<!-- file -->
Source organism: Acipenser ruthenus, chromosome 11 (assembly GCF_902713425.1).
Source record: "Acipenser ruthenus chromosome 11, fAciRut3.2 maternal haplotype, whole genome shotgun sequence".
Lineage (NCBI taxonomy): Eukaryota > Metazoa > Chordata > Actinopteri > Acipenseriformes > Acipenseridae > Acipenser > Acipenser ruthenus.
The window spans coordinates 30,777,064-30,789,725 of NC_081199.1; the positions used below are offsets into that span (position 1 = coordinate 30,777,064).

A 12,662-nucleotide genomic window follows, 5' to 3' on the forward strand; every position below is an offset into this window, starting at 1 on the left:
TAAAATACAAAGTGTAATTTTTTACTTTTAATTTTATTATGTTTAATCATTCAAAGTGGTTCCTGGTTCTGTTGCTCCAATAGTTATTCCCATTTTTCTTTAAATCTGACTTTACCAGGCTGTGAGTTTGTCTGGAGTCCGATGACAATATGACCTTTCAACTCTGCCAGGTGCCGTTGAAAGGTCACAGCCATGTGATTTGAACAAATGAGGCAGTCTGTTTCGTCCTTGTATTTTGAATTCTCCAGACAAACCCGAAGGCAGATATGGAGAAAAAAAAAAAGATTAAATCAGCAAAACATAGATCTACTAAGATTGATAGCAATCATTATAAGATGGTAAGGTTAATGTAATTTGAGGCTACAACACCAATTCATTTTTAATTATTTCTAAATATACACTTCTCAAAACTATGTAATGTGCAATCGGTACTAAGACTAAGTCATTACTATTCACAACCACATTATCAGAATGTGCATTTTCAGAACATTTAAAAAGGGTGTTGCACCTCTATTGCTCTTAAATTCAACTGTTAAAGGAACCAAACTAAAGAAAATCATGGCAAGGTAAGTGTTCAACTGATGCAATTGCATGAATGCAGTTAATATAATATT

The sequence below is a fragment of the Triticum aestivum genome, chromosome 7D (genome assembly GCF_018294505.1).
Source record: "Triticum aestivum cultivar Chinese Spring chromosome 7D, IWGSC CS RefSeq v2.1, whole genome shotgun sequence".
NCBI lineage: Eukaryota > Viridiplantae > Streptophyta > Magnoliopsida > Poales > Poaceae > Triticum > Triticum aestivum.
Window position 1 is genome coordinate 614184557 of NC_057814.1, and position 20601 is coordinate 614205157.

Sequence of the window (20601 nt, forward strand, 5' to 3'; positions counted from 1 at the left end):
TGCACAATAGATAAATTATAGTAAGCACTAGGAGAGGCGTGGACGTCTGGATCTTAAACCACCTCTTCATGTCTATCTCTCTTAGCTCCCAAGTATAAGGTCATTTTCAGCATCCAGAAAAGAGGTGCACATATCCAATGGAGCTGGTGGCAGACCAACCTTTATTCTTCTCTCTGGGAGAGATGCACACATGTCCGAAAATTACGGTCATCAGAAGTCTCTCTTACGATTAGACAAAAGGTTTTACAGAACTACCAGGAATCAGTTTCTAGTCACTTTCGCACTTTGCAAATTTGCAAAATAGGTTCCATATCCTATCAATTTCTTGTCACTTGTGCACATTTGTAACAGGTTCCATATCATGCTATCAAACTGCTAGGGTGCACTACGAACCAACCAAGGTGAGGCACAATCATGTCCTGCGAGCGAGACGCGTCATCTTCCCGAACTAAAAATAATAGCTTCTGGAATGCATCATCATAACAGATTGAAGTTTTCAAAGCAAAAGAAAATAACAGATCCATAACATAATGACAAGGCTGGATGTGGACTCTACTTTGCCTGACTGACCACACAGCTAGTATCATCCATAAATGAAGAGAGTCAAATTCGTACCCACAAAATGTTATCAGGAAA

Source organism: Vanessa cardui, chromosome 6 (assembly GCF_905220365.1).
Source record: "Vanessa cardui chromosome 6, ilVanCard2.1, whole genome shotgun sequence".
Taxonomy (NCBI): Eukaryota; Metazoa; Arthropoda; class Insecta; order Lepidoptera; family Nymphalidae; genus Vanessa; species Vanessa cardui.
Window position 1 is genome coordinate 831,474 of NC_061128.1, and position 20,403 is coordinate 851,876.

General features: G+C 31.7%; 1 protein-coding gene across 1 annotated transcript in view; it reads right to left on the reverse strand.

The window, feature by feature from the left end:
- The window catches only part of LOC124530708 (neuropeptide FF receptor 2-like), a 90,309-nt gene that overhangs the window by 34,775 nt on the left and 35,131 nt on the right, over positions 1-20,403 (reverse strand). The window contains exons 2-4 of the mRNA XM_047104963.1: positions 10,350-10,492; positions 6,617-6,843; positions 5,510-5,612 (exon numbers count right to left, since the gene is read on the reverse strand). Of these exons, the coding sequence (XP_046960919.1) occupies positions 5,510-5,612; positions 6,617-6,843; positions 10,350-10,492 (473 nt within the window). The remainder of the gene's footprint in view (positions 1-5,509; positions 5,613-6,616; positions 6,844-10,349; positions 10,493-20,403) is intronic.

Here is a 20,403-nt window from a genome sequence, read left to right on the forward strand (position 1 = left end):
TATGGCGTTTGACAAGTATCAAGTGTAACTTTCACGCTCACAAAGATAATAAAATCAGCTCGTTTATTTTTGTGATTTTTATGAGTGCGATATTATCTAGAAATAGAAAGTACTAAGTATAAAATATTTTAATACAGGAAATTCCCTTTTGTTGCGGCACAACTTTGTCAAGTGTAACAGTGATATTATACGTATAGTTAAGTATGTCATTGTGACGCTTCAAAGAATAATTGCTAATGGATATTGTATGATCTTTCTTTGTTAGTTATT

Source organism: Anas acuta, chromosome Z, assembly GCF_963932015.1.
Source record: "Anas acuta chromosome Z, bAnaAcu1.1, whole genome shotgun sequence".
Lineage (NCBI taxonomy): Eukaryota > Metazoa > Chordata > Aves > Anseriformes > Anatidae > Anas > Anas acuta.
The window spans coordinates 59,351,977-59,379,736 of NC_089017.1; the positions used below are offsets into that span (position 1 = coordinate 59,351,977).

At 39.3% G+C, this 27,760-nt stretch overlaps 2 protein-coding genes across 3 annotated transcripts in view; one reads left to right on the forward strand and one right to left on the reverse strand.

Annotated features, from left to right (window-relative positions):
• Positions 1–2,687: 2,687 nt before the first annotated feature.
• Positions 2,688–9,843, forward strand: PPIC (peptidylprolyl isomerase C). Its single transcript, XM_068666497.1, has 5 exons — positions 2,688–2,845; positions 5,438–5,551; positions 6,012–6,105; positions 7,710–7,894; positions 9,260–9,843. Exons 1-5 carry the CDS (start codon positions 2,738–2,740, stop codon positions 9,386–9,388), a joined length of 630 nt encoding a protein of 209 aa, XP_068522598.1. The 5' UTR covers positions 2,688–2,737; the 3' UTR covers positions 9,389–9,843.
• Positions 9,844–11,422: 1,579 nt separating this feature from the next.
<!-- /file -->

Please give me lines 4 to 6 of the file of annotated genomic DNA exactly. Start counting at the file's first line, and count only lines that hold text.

The window spans coordinates 30,777,064-30,789,725 of NC_081199.1; the positions used below are offsets into that span (position 1 = coordinate 30,777,064).

A 12,662-nucleotide genomic window follows, 5' to 3' on the forward strand; every position below is an offset into this window, starting at 1 on the left:
TAAAATACAAAGTGTAATTTTTTACTTTTAATTTTATTATGTTTAATCATTCAAAGTGGTTCCTGGTTCTGTTGCTCCAATAGTTATTCCCATTTTTCTTTAAATCTGACTTTACCAGGCTGTGAGTTTGTCTGGAGTCCGATGACAATATGACCTTTCAACTCTGCCAGGTGCCGTTGAAAGGTCACAGCCATGTGATTTGAACAAATGAGGCAGTCTGTTTCGTCCTTGTATTTTGAATTCTCCAGACAAACCCGAAGGCAGATATGGAGAAAAAAAAAAAGATTAAATCAGCAAAACATAGATCTACTAAGATTGATAGCAATCATTATAAGATGGTAAGGTTAATGTAATTTGAGGCTACAACACCAATTCATTTTTAATTATTTCTAAATATACACTTCTCAAAACTATGTAATGTGCAATCGGTACTAAGACTAAGTCATTACTATTCACAACCACATTATCAGAATGTGCATTTTCAGAACATTTAAAAAGGGTGTTGCACCTCTATTGCTCTTAAATTCAACTGTTAAAGGAACCAAACTAAAGAAAATCATGGCAAGGTAAGTGTTCAACTGATGCAATTGCATGAATGCAGTTAATATAATATT